Joe Walts and his Republic Brewpub Blog points out something that's been bugging me for a while. It's fairly well-documented that my science knowledge is slim to none. Unfortunately that extends to the brewing universe as well. Like most science, I know the rule (soak grain at 150 -170 degrees to get the wort), but don't really understand the underlying science behind it. The bigger problem is what I call "The Professional Problem" - professionals in any industry do their job so often and so well and they cavort with other professionals in their industry so much that they either don't realize or completely forget that the rest of us have no idea what the heck they're talking about. Lawyers and Doctors are really bad at this. So are Brewers. But, what's really cute is that most Brewers I've met are super-self-conscious about it. Unfortunately, to the extent that they simply leave out a lot of key information assuming either that we don't know, don't care, would be really bored, or some combination of the three. It complicates things that beer is cool, science is not. Frankly, I think they underestimate science.
Anyway. I'll let Joe explain the really interesting thing:
It's become conventional wisdom in the U.S. that brewers should decrease the wateriness of session beers by mashing (mixing the grain and water) at higher temperatures. Doing so increases the ratio of unfermentable sugars to fermentable sugars, which results in higher final gravities ...This explains my problem with so many craft low-alcohol session beers like Pale Ales and Pilsners and other session beers. In general terms, "final gravity" refers to the amount of unfermented sugars in the beer (as opposed to "original gravity" which refers to the amount of unfermented sugars in the wort before fermentation; note two: yes, I said "unfermented" not "unfermentable" - the sugar remaining in the "final" gravity is unfermented, it's possible, even probable, that it is unfermentable). Sugar is sweet. Have you have had super-sugary water? It's sweet and viscous. Like a lot of low-alcohol beer.
Speaking of super-sweet low-alcohol beers, want to bet Leinenkugel's "craft" never includes a Belgian Wit? I'll bet you a gazillion dollars. Sometimes it takes an explicit reminder that MillerCoors, parent of Leinenkugel's, also owns Blue Moon. As Andy Crouch points out, Blue Moon's been getting some of Miller's increased marketing dollars, too. Funny, I thought it was strange that the Leinie's rep I met the other day was talking about Blue Moon, but I didn't really put two-and-two together.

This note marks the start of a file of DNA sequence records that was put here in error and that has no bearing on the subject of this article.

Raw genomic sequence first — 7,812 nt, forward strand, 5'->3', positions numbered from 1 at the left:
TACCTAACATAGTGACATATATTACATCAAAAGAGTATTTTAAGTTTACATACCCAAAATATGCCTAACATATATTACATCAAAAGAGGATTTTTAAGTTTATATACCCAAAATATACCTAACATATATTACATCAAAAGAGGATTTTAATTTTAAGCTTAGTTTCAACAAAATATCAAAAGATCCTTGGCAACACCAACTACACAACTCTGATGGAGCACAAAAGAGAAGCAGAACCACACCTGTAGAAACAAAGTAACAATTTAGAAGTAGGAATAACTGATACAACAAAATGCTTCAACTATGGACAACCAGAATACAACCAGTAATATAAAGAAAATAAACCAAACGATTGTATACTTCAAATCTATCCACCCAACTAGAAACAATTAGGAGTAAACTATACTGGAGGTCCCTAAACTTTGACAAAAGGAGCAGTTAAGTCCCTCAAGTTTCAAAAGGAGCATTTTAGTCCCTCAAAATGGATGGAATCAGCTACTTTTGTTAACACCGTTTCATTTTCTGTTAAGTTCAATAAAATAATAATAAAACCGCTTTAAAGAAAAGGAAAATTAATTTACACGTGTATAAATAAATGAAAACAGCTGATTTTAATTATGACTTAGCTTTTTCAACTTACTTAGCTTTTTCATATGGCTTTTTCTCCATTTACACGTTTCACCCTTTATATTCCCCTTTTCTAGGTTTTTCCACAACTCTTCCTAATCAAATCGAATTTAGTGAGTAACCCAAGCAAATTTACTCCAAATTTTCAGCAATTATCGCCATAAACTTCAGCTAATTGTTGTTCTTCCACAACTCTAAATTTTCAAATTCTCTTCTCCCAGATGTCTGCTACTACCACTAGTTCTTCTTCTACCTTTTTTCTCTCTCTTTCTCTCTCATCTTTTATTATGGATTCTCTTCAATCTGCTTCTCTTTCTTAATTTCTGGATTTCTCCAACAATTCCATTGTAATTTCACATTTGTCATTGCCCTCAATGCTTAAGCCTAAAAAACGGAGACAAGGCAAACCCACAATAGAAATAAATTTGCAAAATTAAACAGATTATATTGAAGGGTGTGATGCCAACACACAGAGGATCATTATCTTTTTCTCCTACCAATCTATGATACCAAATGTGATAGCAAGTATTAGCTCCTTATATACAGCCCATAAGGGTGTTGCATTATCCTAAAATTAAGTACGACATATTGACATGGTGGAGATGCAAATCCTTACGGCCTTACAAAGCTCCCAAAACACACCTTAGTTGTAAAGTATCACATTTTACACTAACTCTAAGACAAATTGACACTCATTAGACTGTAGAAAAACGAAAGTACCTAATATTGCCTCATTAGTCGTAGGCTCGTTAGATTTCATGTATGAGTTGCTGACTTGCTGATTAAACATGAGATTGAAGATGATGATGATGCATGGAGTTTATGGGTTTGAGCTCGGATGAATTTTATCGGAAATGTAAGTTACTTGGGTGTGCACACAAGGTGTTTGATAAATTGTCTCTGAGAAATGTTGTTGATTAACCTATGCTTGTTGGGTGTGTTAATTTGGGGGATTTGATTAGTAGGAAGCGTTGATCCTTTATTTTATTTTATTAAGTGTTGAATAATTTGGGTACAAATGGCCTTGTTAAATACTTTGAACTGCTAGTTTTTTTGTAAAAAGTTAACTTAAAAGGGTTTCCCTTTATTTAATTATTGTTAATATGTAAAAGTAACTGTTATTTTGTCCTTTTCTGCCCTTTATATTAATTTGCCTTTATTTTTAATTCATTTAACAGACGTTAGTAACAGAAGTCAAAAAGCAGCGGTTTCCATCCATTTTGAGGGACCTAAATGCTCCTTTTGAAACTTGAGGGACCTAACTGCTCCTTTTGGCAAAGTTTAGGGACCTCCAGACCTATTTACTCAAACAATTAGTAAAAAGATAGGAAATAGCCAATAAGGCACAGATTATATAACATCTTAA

The same Leinie's rep said "If you think about it, all beer is craft beer." Which is patently absurd. Unless you mean "craft" as in "crafted" or strictly in the sense that something was "produced" - but this is an extreme bastardization of what we usually mean when we say something is "craft". Is Velveeta "craft cheese"? Of course not. (It's Kraft cheese! HA!) No, we generally think of "craft" as implying some quantum of artistic expression. In some general sense, the romantic notion of a brewer being inspired to create a beer that meets his tastes (or her tastes). Not, some lab sensor that analyzes beer style specifications and scientifically calculates a formula to derive a recipe that will result in a flavor profile that exactly matches what someone else thinks is an average for a given style. A practice that Leinie's freely admits is the crux of their very existence. They make a Russian Imperial Stout because they think consumers will see them as a craft brewery if they do. They make a "Classic Amber" that is only "classic" in the sense that it squarely replicates exactly what the BJCP suggests is the "middle" of the amber lager pack. And, it's why Leinie's will never be anything more than middle of the pack.
Finally, speaking of "crafting" food. Cool Hunting pointed me to a "craft food" website called Foodzie that is super-cool. Described an Etsy for food, there are two Wisconsin craft food-eries (Madison's Potter's Crackers and Tootski's Toffee). You can search the site by category or location which makes it easy to find "craft" food near you. Although, I guess under Leinie's definition, even Kraft would be "craft".